‘Bastards and scum’: Ex-Russian President Medvedev broadcasts dark Kremlin ambitions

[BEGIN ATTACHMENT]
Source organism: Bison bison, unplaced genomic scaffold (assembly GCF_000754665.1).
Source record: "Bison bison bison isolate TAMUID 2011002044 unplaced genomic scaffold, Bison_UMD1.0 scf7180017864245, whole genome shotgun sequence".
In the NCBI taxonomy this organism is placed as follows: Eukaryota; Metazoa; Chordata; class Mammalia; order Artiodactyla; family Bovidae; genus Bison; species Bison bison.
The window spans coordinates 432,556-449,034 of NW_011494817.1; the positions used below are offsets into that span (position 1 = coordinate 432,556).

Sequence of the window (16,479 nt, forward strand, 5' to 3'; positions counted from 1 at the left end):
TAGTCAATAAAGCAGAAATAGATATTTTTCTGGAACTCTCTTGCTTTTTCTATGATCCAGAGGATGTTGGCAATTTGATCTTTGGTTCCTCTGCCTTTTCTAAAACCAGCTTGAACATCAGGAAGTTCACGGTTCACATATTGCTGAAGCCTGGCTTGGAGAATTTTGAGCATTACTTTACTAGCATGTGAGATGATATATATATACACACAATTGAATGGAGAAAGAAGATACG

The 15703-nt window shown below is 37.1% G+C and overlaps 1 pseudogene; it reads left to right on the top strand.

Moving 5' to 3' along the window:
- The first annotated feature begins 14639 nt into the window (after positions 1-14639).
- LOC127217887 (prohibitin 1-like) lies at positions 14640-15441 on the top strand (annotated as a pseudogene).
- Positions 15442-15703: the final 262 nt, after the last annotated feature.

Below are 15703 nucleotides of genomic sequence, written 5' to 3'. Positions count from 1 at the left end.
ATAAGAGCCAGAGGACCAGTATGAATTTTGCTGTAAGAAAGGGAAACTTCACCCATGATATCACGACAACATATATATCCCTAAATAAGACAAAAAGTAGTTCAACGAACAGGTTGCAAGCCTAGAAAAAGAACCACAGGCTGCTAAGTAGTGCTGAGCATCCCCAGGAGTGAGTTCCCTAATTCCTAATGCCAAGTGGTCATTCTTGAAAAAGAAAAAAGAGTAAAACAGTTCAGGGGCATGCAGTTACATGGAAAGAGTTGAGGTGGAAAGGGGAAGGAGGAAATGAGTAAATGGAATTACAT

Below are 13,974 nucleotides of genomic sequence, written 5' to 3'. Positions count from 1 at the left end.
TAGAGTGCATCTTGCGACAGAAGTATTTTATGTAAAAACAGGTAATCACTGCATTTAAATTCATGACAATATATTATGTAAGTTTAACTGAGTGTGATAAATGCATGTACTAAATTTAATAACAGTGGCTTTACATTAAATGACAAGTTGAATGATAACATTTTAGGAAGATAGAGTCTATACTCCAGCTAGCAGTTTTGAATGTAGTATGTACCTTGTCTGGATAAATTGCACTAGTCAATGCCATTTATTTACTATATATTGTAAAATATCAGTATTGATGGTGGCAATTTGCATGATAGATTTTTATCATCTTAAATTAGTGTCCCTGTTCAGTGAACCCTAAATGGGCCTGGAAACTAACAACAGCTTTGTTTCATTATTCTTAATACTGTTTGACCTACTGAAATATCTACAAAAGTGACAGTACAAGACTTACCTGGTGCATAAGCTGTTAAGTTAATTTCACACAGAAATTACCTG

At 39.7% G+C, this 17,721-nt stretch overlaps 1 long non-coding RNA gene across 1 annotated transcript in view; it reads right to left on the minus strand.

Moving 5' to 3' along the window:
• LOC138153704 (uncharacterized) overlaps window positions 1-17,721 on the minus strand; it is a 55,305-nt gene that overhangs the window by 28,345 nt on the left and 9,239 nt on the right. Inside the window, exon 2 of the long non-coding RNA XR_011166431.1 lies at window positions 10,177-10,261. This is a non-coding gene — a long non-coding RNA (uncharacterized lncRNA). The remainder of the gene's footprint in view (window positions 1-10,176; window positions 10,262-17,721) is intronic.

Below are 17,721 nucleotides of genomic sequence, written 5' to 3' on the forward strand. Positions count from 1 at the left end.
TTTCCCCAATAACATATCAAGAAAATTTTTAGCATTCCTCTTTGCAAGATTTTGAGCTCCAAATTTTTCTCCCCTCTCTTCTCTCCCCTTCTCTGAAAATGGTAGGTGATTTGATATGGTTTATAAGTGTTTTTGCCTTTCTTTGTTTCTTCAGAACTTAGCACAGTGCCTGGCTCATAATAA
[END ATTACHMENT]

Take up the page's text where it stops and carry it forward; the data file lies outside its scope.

WASHINGTON — Once known as a moderating influence within the Kremlin, former Russian President and current top Kremlin security adviser Dmitry Medvedev has recently emerged as a strikingly bellicose presence, using lengthy, hard-edged posts on the social media network Telegram to justify the invasion of Ukraine, revise 20th century history and threaten the West with nuclear war. In a post from late July, Medvedev described Ukrainian President Volodymyr Zelensky as under the influence of “psychotropic substances.” In another, he said that American democracy was little more than the totalitarian dystopia described in “Animal Farm,” George Orwell’s famous novel. Dmitry Medvedev at the Entrepreneurship in the New Economic Reality forum in Moscow on May 26. (Yekaterina Shtukina/ Sputnik via AP) “If someone does not agree, he will be deprived of rations, crushed or sent to the slaughterhouse,” Medvedev wrote. In the same post, he accused Americans (and their British “lackeys”) of touting their exceptionalism with “Nazi delight.” It has all amounted to what Russia scholar and podcaster Mark Galleoti calls “hysterical hawkishness” meant to raise Medvedev’s profile among the siloviki (loosely, “tough guys”) around President Vladimir Putin.”I think he thinks he has to overcompensate and sound even more deranged than them,” Galleoti told Yahoo News. “And, humans being humans and thus prone to self-justification, he may even be making himself believe it.” At the very least, Medvedev appears aware that his new persona comes across as discordant — a fact that does not appear to bother him. “People often ask me why my Telegram posts are so harsh,” he wrote in June, in seeming answer to his critics. “The answer is that I hate them. They are bastards and scum.” In one recent post on VKontakte, another social media network popular with Russians, Medvedev suggested that the Kremlin had designs on Georgia and Kazakhstan, both former Soviet republics like Ukraine. “All nations inhabiting the once great and mighty Soviet Union will once again live together in friendship and understanding,” Medvedev wrote, promising that the “mistake of the early 1990s” — that is, the dissolution of the USSR — “will be corrected.” Story continuesThe post was quickly deleted, with Medvedev claiming that he was hacked, but the incident only added to the litany of absurdly ahistorical claims and over-the-top threats that have puzzled observers who remember the once-affable 56-year-old as a pro-Western moderate far more accessible than current President Vladimir Putin, who served as both his predecessor and successor in the Kremlin. Lately, Medvedev seems intent on imitating Putin’s belligerence — perhaps in hopes of eventually replacing him. The performance has left many in the West stunned, given how unlikely that effort is to succeed — and how much it has cost Medvedev, who once consorted with Western elites at Davos, in global reputation.”He is opportunistically trying to rebrand himself. And what he’s actually done is, he’s become kind of a vanguard for some of the more extreme views and narratives in the Kremlin, making them mainstream,” Russia expert Samuel Ramani told Yahoo News. Russian President Vladimir Putin and Prime Minister Dmitry Medvedev before a meeting with members of the government in Moscow on Jan. 15, 2020. (Dmitry Astakhov/Sputnik/AFP via Getty Images) According to Nina Khrushcheva, an international affairs expert at the New School, Medvedev is not influential or savvy enough to overtake Kremlin rivals for power, such as security chief Nikolai Patrushev or Sergey Kiriyenko. But even if he will never rule Russia again, Medvedev’s shows of zeal for the Ukrainian war may be necessary to keep him from becoming irrelevant, an unthinkable proposition for someone whose life has so “He may be saying all this to assure that he is not eliminated for disloyalty,” she wrote to Yahoo News in an email. Whatever t he case, Medvedev is making his views known, in what has amounted to a disturbing exercise in geopolitical rebranding. “Even by the standards of the Putin regime, this man is distinctly unhinged,” European diplomat Carl Bildt wrote on Twitter after Medvedev warned of a potential nuclear war if the International Criminal Court were to take action against Russia for alleged atrocities committed on the battlefield. “The Fall and Fall of Dmitry Medvedev,” ran a recent headline in Foreign Policy, reflecting the profound disappointment in a man once invested with Western hopes of reform — hopes that, today, seem like little more than fantasy. Thirteen years before, the same outlet had described him as “Russia’s geek-in-chief.” An attorney by training, Medvedev is, like Putin, a native of St. Petersburg. The two met in 1990, with Medvedev serving as a consigliere to Putin as he ascended to the ranks of Russian power. Medvedev rose with him, coming to serve as Russia’s president between 2008 and 2012, an interval that would allow Putin to return as Russia’s leader after a constitutionally mandated hiatus. (In 2020, Putin changed the Russian Constitution to allow himself to effectively serve in perpetuity.) During his time as Russia’s leader, Medvedev never materialized into the reformer some in the West had expected. Although he broke with Putin over offering support to Libyan strongman Moammar Gaddafi. And in a foreshadowing of his Telegram habits, Medvedev was criticized in 2011 for retweeting a message likening a political opponent to a “stupid sheep getting” f***ed in the mouth.” The Kremlin blamed the retweet on a low-level tech support employee, and the obscene post was deleted amid the controversy. The target of that message was Alexander Navalny, then emerging as the leading critic of what Russia had become under Putin. In 2017, Navalny released a 40-minute documentary alleging that Medvedev had engaged in corruption on an astonishing scale. Although corruption was hardlyamong the nation’s political and business leaders, Medvedev was the country’s prime minister, one who had labored — however unsuccessfully unusually — to present a friendly image to the West. “He owns huge plots of land in the most elite areas; he manages yachts, apartments in old mansions, agricultural complexes and wineries in Russia and abroad,” Navalny wrote in an accompanying report. “All this property was purchased with bribes from oligarchs and loans from state banks.” Alexander Navalny and an inset of Medvedev in a still from Navalny’s documentary. (Via YouTube)In early 2020, Medvedev resigned as Russia’s prime minister, in what was widely seen as a demotion precipitated by a loss of confidence by Putin. He was appointed to the Security Council, the position he held a year later , when Russia decided to invade Ukraine. Here, Medvedev saw his chance. With Russia increasingly isolated, he took to Telegram to make the case for invading Ukraine — and much else.”The frenzied Russophobia of the West will apparently never reach bottom,” he wrote in his first message, posted on March 17, as Russia’s initial offensive ground to a halt and the generals and janissaries around Putin looked for someone to blame. If nothing else, Medvedev had an answer, and he was willing to share it. Four days later, in a post viewed some 938,000 times, Medvedev called Poland’s leaders “political imbeciles” for siding with the West against Ukraine. The post sparked concerns of a broader conflict in Eastern Europe, since Poland had become an epicenter of refugees fleeing Ukraine and Western weapons flowing to the front. Any attack on Poland, a NATO member, would thus spark the kind of continent-wide war some had feared from the very start. “We should take this seriously,” Ukraine expert Alina Polyakova, head of the Center for European Policy Analysis, said of Medvedev’s disconcerting message. In April, he mockingly contrasted the green energy vows made by Western nations to the anxieties posed b y sanctions against Russian gas and oil: “I think the day is not far off when a smiling Greta Thunberg will appear in Europe in advertisements for American gas stations,” Medvedev wrote, adding a smiley face emoji for emphasis. Critics have long accused Medvedev of heavy drinking, and there have been other allegations about his personal life. Nevertheless, he appears determined to rehabilitate his image with Putin. Whether he can do so, and rise in the Kremlin once again, is another matter.”I don’t think Medvedev is seriously imagining he has another shot at the presidency,” says Galeotti, whose “In Moscow’s Shadows” podcast often delves into Kremlin intrigues. “I think he’s just desperately trying to cling on to some relevance.”As any social media user knows, online provocation is one way to attract attention — and Medvedev certainly appears expert in that regard. In a June post, he referenced Ukraine’s demand for a lend-lease energy program lasting through the fall of 2023, to help blu nt the impact of sanctions on Russian oil and gas. “But who said,” Medvedev mused, “that there will be a Ukraine at all in two years on a map of the world?” The message attracted 2.9 million views.